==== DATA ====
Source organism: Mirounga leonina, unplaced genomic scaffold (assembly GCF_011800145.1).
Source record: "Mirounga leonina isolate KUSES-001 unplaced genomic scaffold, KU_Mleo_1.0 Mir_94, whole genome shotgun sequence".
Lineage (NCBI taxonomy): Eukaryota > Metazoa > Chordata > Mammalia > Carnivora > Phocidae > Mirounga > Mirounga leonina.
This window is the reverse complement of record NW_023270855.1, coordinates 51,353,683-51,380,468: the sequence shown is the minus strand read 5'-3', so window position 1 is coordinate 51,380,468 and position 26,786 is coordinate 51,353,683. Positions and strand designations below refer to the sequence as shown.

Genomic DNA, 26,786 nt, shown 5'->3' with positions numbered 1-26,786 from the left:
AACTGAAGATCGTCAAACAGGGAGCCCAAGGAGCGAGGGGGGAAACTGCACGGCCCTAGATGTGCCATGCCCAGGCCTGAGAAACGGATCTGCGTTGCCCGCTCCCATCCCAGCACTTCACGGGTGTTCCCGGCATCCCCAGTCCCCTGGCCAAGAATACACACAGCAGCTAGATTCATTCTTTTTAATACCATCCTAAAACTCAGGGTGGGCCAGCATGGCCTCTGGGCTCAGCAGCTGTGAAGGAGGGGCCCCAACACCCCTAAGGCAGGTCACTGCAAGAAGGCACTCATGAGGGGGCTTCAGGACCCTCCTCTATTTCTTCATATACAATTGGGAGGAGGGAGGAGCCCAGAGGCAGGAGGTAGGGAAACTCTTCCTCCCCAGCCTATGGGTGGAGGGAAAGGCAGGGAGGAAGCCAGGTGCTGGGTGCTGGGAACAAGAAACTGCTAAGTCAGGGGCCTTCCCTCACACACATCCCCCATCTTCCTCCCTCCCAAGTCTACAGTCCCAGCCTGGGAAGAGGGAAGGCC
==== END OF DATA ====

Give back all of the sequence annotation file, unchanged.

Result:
Source organism: Mirounga leonina, unplaced genomic scaffold (assembly GCF_011800145.1).
Source record: "Mirounga leonina isolate KUSES-001 unplaced genomic scaffold, KU_Mleo_1.0 Mir_94, whole genome shotgun sequence".
Lineage (NCBI taxonomy): Eukaryota > Metazoa > Chordata > Mammalia > Carnivora > Phocidae > Mirounga > Mirounga leonina.
This window is the reverse complement of record NW_023270855.1, coordinates 51,353,683-51,380,468: the sequence shown is the minus strand read 5'-3', so window position 1 is coordinate 51,380,468 and position 26,786 is coordinate 51,353,683. Positions and strand designations below refer to the sequence as shown.

Genomic DNA, 26,786 nt, shown 5'->3' with positions numbered 1-26,786 from the left:
AACTGAAGATCGTCAAACAGGGAGCCCAAGGAGCGAGGGGGGAAACTGCACGGCCCTAGATGTGCCATGCCCAGGCCTGAGAAACGGATCTGCGTTGCCCGCTCCCATCCCAGCACTTCACGGGTGTTCCCGGCATCCCCAGTCCCCTGGCCAAGAATACACACAGCAGCTAGATTCATTCTTTTTAATACCATCCTAAAACTCAGGGTGGGCCAGCATGGCCTCTGGGCTCAGCAGCTGTGAAGGAGGGGCCCCAACACCCCTAAGGCAGGTCACTGCAAGAAGGCACTCATGAGGGGGCTTCAGGACCCTCCTCTATTTCTTCATATACAATTGGGAGGAGGGAGGAGCCCAGAGGCAGGAGGTAGGGAAACTCTTCCTCCCCAGCCTATGGGTGGAGGGAAAGGCAGGGAGGAAGCCAGGTGCTGGGTGCTGGGAACAAGAAACTGCTAAGTCAGGGGCCTTCCCTCACACACATCCCCCATCTTCCTCCCTCCCAAGTCTACAGTCCCAGCCTGGGAAGAGGGAAGGCC